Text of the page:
The modern understanding of conversion involves saying the sinner’s prayer or responding to a sermon, but there is little evidence in the Bible to support the emphasis we’ve placed on these methods. The Rethinking Conversion project invites readers to explore the Bible and challenge the modern understanding of conversion.

C.S. Lewis Was “Surprised by”… His Conversion

Most Christians describe the conversion process as a personal experience of turning towards God and accepting Jesus Christ as their Lord and Savior. They say it involves acknowledging one’s sinfulness, repenting (asking for forgiveness), and committing to follow Jesus as the guiding principle in one’s life. It is considered a transformative experience that leads to a deeper relationship with God and a change in behavior and attitudes.

Conversion to Christianity is often described as both a personal decision and an experience. It involves an individual recognizing their need for salvation, making the conscious choice to turn towards God and accept Jesus Christ as their Lord and Savior, and then experiencing the transformative power of the Holy Spirit in their life. Conversion is sometimes viewed as a deliberate and voluntary act of the will. Both the decision and the experience are seen as integral aspects of the Christian conversion process.

While most people think of conversion as something that happens at a point in time, C.S. Lewis described his conversion to Christianity as a slow and gradual process that took place over several years. He referred to it as his “Great Breakthrough.” Lewis was a lifelong skeptic and agnostic, but he was eventually drawn to Christianity through his friendship with J.R.R. Tolkien and other Christian intellectuals, and through his own deep reflections on the nature of life, morality, and spirituality. He wrote about his conversion journey in several books, including “Surprised by Joy” and “Mere Christianity,” in which he described his realization that the Christian faith was based on evidence and reason, and that it provided a comprehensive and compelling explanation of the world and the human experience. Lewis’s conversion story has inspired many people, and continues to be widely read and discussed in Christian circles.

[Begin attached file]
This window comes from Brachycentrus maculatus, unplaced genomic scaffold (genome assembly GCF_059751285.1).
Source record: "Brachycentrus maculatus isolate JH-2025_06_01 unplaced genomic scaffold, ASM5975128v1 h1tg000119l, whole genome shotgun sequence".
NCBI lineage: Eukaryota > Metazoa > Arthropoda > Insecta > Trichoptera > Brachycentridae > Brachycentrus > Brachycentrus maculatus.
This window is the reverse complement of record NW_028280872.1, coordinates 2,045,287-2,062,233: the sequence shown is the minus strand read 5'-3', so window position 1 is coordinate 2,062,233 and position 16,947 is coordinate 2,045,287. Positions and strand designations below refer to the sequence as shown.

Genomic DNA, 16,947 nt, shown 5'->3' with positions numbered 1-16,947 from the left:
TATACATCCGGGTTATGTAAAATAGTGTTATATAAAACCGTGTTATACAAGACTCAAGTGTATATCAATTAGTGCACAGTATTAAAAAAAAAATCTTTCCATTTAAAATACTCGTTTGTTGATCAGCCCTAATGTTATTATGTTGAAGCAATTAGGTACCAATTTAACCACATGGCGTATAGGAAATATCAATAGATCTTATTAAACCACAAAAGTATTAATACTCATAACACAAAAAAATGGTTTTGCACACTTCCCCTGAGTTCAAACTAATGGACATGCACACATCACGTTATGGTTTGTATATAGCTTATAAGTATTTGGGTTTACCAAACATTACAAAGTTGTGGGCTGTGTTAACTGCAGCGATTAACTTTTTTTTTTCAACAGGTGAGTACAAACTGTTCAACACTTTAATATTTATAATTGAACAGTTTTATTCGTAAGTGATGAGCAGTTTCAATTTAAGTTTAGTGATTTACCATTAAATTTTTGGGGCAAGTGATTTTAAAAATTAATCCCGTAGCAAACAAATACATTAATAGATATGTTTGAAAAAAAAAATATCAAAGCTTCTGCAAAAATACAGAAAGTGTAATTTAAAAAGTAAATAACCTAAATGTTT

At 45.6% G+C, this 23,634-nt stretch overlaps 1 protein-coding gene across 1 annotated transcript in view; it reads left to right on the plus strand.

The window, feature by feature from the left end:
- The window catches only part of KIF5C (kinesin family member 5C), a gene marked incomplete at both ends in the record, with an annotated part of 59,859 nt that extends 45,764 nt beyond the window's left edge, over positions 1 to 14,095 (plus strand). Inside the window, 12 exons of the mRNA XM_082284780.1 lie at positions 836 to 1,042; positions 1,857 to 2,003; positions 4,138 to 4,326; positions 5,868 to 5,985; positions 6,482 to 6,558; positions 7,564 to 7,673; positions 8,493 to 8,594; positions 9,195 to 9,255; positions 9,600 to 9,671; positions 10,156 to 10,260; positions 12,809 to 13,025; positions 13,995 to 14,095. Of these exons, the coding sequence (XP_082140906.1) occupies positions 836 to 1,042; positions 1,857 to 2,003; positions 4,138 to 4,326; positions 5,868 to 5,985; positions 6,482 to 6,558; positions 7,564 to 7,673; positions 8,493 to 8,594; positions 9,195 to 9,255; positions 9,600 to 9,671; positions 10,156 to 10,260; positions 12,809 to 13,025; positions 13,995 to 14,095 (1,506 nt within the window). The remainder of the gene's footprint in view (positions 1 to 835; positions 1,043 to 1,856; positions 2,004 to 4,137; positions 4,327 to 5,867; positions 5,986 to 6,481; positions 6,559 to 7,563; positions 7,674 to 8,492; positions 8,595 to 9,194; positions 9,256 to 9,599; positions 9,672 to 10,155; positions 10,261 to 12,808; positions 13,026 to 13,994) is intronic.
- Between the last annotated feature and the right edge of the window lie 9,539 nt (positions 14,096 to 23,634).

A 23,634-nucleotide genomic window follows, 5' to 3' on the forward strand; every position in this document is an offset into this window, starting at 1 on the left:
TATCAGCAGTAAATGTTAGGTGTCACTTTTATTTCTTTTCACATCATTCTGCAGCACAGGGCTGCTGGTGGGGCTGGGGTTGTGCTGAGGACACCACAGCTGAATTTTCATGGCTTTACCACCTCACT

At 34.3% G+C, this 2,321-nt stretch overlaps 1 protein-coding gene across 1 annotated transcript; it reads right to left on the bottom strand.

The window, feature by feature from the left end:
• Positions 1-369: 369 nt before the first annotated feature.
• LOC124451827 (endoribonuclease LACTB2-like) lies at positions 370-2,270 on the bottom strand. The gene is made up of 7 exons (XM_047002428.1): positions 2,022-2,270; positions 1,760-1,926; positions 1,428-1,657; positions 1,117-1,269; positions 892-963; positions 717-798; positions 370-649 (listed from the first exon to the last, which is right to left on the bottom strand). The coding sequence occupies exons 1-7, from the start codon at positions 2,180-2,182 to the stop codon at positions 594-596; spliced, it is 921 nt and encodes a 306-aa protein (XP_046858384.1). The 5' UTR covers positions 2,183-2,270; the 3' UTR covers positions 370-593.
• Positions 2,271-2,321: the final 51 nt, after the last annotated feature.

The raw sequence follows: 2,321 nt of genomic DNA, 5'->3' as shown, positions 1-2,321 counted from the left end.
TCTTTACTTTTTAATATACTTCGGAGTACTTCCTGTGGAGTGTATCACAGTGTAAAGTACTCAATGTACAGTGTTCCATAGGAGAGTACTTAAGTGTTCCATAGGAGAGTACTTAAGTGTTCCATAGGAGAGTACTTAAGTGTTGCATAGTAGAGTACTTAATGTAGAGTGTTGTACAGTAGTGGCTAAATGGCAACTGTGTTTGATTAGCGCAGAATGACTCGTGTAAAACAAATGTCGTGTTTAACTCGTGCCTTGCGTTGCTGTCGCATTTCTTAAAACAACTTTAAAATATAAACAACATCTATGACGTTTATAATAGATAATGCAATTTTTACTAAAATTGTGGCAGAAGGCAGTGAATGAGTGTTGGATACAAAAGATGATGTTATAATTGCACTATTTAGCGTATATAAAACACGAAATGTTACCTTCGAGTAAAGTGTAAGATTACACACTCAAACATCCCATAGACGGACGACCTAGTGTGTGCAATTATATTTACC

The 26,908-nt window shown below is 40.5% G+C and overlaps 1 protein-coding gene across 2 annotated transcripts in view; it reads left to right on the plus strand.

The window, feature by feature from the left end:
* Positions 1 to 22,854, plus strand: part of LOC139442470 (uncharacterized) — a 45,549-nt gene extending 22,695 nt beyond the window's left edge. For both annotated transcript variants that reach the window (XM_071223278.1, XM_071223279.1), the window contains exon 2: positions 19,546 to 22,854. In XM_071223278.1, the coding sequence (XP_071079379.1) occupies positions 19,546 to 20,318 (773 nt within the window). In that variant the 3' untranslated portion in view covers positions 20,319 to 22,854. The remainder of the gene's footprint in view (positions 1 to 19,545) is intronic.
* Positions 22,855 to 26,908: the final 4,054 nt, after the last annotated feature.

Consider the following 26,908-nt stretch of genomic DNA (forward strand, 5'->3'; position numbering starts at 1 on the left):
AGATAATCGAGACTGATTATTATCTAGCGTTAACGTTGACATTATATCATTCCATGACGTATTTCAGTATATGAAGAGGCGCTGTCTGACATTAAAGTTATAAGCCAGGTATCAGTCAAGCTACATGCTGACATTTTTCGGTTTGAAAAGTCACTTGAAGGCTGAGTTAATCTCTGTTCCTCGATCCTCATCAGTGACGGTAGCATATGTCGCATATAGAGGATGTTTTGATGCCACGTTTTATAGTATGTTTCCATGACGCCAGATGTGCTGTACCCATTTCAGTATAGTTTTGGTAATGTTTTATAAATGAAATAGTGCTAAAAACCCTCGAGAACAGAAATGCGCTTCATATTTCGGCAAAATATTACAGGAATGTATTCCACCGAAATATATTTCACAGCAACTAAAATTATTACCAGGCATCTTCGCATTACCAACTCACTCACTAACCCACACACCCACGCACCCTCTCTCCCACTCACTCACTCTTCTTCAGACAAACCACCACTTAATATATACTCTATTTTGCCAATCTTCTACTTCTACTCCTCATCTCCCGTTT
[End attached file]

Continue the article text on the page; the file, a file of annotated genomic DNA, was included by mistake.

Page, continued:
He described the experience of his conversion as a joyous one, hence the title “Surprised by Joy.” Lewis wrote about his struggle with doubt and skepticism, and how he eventually came to see Christianity as the most rational and fulfilling explanation for the world and human experience. He also wrote about how his encounter with Christianity was initially through literary works, and how his encounter with the beauty of Christian themes in literature drew him to explore the faith more deeply.

In “Surprised by Joy,” Lewis candidly shares about the last step in his journey to faith. It happened while he was riding in the side car of his brother’s motorcycle to the grand opening of a new zoo called Whipsnade.

Lewis says this about his experience.

“I know very well when, but hardly how, the final step was taken. I was driven to Whipsnade one sunny morning. When we set out I did not believe that Jesus Christ is the Son of God, and when we reached the zoo I did. Yet I had not exactly spent the journey in thought. Nor in great emotion. “Emotional” is perhaps the last word we can apply to some of the most important events. It was more like when a man, after long sleep, still lying motionless in bed, becomes aware that he is now awake.”

He finishes his thought about his conversion this way.

“As for what we commonly call Will, and what we commonly call Emotion, I fancy these usually talk too loud, protest too much, to be quite believed, and we have a secret suspicion that the great passion or the iron resolution is partly a put-up job.”

So is our conversion a point in time personal decision… or is it something that takes place over a longer period of time? Have we put too much emphasis on our “Will” and “Emotion” as Lewis suggests?